PLOT SUMMARY: Harry reaches his seventeenth birthday, the age at which wizards come of age and after which his mother’s magic can no longer protect him in the Dursley’s home, so he leaves for a safe house of one of his fellow wizards. As he flies away, Voldemort attacks him, but Harry escapes. Ron, Hermione, and Harry get bequests from Dumbledore’s will: respectively, a deluminator (which turns lights off and on), a copy of The Tales of Beedle the Bard, and the snitch Harry caught in his first Quidditch game. Voldemort takes over the Ministry of Magic, destroying the protection of the safe house, so the three friends have to flee. They hunt for the missing Horcruxes, which must be destroyed before Voldemort can be defeated. They find one, the Slytherin locket, but have no way to destroy it, so they take it with them on their search for the others. The locket, however, affects their moods, and Ron deserts Harry and Hermione, who continue their search until Harry discovers the sword of Gryffindor at the bottom of a lake, and Ron (guided by the deluminator) returns to help Harry retrieve it and uses it to destroy the locket. In Hermione’s copy of the Tales, they find the story of three brothers who won from Death the three Deathly Hallows: the Elder Wand, most powerful of all wizard wands; the Resurrection Stone, which can summon the spirits of the dead; and the Cloak of Invisibility, the cloak Harry’s father left him. The three are captured by Voldemort’s men but escape after Harry has disarmed Draco Malfoy of his wand. Then Voldemort, having learned that the Elder Wand is in Dumbledore’s tomb, retrieves it. The three companions steal another of the Horcruxes, the Hufflepuff cup, from Gringott’s bank, and Hermione destroys it with a basilisk fang. They return to Hogwarts and retrieve another Horcrux, the Ravenclaw diadem, which is destroyed accidentally by Draco’s companion Crabbe with a magical fire spell. Harry learns that he himself if a Horcrux and goes to face Voldemort, accompanied by the spirits of his parents and teachers whom he invokes with the Resurrection Stone, which was hidden inside the snitch Dumbledore left him. Voldemort cannot kill Harry because he used Harry’s blood for his own resurrection, but Voldemort does kill the fragment of his soul inside Harry, thus freeing Harry from being a Horcrux. In the following battle at Hogwarts, Nevil Longbottom slays the serpent Nagini with the Gryffindor sword, thus destroying the last Horcrux and removing Voldemort’s remaining protection. Voldemort tries to kill Harry with the Elder Wand, but Harry is its proper owner now because its ownership had passed from Dumbledore to Draco, when Draco disarmed the headmaster in the tower, and from Draco to Harry, when Harry disarmed Draco. Voldemort’s killing curse rebounds on himself, and he dies from his own magic. Nineteen years later, Harry and Ginny have married and have three children. Ron and Hermione have married and have two children. They have all gathered on the platform for the Hogwarts Express train to see their school-aged children off to Hogwarts.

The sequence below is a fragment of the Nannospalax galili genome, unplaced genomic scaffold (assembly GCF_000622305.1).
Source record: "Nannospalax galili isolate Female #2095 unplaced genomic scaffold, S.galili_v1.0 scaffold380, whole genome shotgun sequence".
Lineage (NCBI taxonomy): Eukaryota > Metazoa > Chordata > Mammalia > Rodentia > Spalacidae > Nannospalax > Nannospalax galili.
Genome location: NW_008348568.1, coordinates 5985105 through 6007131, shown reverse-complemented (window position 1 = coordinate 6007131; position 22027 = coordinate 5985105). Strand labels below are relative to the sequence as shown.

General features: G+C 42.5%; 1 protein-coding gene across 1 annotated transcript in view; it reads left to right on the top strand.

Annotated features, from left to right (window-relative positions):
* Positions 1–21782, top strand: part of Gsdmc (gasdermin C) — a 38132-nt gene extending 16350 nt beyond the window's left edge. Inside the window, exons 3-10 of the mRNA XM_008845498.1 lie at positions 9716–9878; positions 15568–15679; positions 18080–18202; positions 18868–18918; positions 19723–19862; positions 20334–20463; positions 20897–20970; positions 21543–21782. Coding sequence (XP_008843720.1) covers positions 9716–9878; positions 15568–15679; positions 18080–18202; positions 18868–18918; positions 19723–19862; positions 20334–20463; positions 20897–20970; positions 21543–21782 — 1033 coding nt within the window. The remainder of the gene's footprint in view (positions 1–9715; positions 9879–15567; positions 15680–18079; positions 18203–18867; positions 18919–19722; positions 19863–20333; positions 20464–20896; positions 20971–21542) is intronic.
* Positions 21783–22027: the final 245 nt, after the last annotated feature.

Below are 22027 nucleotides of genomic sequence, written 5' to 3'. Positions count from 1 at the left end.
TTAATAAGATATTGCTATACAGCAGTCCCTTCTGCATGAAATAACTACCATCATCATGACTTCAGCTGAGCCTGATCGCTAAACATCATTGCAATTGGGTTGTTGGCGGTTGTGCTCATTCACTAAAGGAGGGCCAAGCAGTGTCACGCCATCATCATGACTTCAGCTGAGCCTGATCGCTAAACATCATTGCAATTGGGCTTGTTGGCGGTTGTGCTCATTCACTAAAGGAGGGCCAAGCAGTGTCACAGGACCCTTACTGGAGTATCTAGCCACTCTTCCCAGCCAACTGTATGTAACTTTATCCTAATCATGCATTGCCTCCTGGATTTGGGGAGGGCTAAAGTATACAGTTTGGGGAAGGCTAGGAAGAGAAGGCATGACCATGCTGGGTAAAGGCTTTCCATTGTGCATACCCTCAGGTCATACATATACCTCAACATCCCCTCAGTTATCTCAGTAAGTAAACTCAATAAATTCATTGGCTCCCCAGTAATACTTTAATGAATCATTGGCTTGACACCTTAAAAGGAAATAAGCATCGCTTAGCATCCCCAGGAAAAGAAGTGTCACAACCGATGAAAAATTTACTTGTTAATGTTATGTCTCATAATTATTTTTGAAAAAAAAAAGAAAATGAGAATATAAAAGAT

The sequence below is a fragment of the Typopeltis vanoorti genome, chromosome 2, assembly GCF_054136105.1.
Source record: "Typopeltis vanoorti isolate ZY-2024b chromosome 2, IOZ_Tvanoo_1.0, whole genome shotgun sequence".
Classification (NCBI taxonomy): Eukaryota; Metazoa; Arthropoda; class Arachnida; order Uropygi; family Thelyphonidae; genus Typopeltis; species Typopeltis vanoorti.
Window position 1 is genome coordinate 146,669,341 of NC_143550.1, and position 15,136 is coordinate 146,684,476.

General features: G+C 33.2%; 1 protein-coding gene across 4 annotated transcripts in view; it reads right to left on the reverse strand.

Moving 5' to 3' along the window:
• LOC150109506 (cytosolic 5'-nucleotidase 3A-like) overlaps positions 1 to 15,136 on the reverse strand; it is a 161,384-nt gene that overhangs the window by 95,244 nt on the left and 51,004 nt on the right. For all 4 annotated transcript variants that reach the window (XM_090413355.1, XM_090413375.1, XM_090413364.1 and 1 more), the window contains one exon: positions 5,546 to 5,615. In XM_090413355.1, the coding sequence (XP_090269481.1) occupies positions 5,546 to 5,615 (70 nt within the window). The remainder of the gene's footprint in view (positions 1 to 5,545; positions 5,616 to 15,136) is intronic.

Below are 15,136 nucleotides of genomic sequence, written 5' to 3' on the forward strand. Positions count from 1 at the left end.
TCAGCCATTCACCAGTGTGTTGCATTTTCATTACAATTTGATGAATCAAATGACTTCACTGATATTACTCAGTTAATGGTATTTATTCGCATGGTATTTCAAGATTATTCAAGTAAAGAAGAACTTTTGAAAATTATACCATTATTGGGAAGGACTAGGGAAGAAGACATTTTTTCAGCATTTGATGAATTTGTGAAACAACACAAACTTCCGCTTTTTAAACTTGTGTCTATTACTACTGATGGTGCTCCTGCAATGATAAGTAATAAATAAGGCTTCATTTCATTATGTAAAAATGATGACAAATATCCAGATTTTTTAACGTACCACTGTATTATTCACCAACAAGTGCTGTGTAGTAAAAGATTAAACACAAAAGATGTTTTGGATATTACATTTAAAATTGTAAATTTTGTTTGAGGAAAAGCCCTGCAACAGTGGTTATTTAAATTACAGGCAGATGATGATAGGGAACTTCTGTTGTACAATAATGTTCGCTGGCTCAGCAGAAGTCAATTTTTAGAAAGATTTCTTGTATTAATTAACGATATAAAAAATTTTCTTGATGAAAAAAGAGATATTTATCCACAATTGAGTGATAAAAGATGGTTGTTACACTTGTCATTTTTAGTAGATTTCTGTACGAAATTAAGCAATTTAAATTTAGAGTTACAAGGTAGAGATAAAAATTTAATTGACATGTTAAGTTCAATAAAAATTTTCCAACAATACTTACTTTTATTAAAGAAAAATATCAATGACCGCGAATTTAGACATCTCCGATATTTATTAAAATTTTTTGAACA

Read more: The Ancient Wisdom of Harry Potter

Cities and Civilization

Morton Dilkes – USA

Cities are the source of civilization. The truth of that statement is attested by the very etymology of the word civilization, whose stem is the Latin word civis, meaning “city.”

Madam Blavatsky also bore witness to the connection between cities and civilization in The Secret Doctrine (2:198), where she wrote of the first physical humanity on our planet: “The whole human race was at that time of ‘one language and of one lip.’ This did not prevent the last two Sub-Races of the Third Race from building cities, and sowing far and wide the first seeds of civilization under the guidance of their divine instructors.” Earlier, in Isis Unveiled (2:508), she had referred to the mythic figures of Hermes and Cain as those who “build cities, civilize and instruct mankind in the arts.” And later, in an 1892 article in Lucifer (CW 13:100), she noted: “Some Homeric heroes also, when they are said, like Laomedon, Priam’s father, to have built cities, were in reality establishing the Mysteries and introducing the Wisdom-Religion in foreign lands.”

Read more: Cities and Civilization